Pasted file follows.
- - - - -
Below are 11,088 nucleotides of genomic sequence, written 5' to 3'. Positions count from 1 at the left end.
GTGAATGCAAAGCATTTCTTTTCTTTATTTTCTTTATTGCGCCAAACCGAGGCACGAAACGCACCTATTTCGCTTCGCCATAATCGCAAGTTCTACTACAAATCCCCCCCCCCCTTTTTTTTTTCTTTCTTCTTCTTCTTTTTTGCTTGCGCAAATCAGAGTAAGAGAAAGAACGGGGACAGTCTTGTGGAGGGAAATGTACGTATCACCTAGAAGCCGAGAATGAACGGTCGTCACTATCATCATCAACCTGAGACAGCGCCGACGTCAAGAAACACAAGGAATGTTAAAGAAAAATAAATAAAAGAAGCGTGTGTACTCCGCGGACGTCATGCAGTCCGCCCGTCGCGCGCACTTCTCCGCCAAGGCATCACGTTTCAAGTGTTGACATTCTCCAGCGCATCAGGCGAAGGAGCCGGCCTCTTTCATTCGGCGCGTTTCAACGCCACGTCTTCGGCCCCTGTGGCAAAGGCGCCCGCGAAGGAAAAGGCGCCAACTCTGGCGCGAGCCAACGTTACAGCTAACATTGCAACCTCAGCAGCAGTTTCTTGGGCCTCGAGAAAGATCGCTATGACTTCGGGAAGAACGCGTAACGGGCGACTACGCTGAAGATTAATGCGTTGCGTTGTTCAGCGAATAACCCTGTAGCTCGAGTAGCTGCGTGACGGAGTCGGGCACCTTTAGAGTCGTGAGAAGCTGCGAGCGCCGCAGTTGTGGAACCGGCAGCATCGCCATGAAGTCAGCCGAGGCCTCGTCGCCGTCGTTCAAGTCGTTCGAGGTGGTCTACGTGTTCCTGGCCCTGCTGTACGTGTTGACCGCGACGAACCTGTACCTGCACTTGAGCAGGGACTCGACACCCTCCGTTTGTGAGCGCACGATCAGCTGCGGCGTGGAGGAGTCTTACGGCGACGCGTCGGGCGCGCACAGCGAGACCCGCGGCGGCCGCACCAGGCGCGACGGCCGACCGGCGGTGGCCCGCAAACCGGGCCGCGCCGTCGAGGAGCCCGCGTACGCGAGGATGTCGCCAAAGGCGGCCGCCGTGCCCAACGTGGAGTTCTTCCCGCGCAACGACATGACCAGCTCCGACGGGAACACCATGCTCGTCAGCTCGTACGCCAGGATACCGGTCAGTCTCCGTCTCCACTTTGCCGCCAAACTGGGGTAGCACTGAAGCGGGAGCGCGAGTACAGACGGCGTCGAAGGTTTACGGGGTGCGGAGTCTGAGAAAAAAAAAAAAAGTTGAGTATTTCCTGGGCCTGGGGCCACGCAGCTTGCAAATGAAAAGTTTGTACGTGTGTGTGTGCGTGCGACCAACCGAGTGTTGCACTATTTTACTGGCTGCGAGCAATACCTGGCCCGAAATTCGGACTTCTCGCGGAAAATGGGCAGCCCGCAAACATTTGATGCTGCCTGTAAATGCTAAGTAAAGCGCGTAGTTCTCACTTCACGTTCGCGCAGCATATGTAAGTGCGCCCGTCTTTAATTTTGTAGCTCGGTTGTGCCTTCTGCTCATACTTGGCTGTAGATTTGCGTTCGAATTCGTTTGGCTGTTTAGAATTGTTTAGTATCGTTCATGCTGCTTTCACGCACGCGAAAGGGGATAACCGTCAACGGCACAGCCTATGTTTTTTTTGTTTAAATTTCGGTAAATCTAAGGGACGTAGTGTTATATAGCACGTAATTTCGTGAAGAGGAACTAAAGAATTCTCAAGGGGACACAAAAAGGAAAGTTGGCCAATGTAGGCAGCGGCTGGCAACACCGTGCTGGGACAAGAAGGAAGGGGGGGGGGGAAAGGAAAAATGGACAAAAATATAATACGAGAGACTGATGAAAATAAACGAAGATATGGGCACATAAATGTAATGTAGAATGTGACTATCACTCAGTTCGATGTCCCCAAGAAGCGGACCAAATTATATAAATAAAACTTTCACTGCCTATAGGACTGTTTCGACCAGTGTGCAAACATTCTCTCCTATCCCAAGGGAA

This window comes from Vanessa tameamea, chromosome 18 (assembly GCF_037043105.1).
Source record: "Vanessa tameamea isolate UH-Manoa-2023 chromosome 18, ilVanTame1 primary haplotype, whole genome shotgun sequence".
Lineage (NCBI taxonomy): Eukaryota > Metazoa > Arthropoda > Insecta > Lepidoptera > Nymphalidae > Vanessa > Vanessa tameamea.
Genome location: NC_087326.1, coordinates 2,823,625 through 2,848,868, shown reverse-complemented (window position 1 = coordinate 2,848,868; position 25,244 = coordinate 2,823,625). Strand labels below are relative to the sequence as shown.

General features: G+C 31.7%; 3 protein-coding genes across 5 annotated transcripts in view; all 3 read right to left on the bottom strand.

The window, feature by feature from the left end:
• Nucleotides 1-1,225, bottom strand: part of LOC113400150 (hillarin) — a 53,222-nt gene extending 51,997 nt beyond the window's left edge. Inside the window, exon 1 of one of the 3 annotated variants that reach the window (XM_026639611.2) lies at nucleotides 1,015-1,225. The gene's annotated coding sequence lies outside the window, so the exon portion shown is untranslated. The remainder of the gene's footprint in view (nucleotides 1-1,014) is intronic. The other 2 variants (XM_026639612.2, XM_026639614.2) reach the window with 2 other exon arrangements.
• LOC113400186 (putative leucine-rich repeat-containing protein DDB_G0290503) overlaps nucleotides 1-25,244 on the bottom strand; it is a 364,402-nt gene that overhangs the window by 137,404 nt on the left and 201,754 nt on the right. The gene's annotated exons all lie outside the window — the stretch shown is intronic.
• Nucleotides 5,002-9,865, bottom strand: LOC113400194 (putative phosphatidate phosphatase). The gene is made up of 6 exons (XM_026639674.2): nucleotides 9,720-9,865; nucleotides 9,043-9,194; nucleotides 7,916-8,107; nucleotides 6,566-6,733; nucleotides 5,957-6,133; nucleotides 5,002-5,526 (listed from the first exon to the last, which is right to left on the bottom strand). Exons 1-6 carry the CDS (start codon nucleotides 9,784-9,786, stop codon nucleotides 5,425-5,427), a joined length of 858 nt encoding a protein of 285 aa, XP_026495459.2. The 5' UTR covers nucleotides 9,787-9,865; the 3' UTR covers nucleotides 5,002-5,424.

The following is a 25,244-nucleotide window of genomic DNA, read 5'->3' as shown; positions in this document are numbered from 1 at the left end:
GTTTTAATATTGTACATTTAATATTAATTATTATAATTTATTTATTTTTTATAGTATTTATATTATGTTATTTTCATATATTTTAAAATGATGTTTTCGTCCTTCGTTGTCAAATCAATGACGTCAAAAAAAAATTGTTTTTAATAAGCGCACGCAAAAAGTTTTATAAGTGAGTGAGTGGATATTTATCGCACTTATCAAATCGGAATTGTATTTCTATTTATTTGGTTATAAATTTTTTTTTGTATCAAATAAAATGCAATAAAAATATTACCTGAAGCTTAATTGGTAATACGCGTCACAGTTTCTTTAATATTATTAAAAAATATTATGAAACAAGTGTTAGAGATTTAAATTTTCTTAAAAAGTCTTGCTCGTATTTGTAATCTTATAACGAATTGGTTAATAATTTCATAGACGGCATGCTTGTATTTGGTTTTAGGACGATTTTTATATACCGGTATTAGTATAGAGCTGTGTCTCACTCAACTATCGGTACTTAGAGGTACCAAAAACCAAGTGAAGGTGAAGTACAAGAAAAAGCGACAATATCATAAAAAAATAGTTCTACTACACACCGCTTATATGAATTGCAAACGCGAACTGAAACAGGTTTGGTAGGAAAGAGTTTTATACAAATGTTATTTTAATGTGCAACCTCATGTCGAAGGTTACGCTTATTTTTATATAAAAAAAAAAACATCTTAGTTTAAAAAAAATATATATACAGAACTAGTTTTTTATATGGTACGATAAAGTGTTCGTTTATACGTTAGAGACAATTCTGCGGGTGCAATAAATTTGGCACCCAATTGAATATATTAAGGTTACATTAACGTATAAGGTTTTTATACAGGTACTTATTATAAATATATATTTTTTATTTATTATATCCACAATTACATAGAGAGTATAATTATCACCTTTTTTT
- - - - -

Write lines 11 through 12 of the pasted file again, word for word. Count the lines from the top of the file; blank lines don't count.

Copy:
• Nucleotides 5,002-9,865, bottom strand: LOC113400194 (putative phosphatidate phosphatase). The gene is made up of 6 exons (XM_026639674.2): nucleotides 9,720-9,865; nucleotides 9,043-9,194; nucleotides 7,916-8,107; nucleotides 6,566-6,733; nucleotides 5,957-6,133; nucleotides 5,002-5,526 (listed from the first exon to the last, which is right to left on the bottom strand). Exons 1-6 carry the CDS (start codon nucleotides 9,784-9,786, stop codon nucleotides 5,425-5,427), a joined length of 858 nt encoding a protein of 285 aa, XP_026495459.2. The 5' UTR covers nucleotides 9,787-9,865; the 3' UTR covers nucleotides 5,002-5,424.

The following is a 25,244-nucleotide window of genomic DNA, read 5'->3' as shown; positions in this document are numbered from 1 at the left end: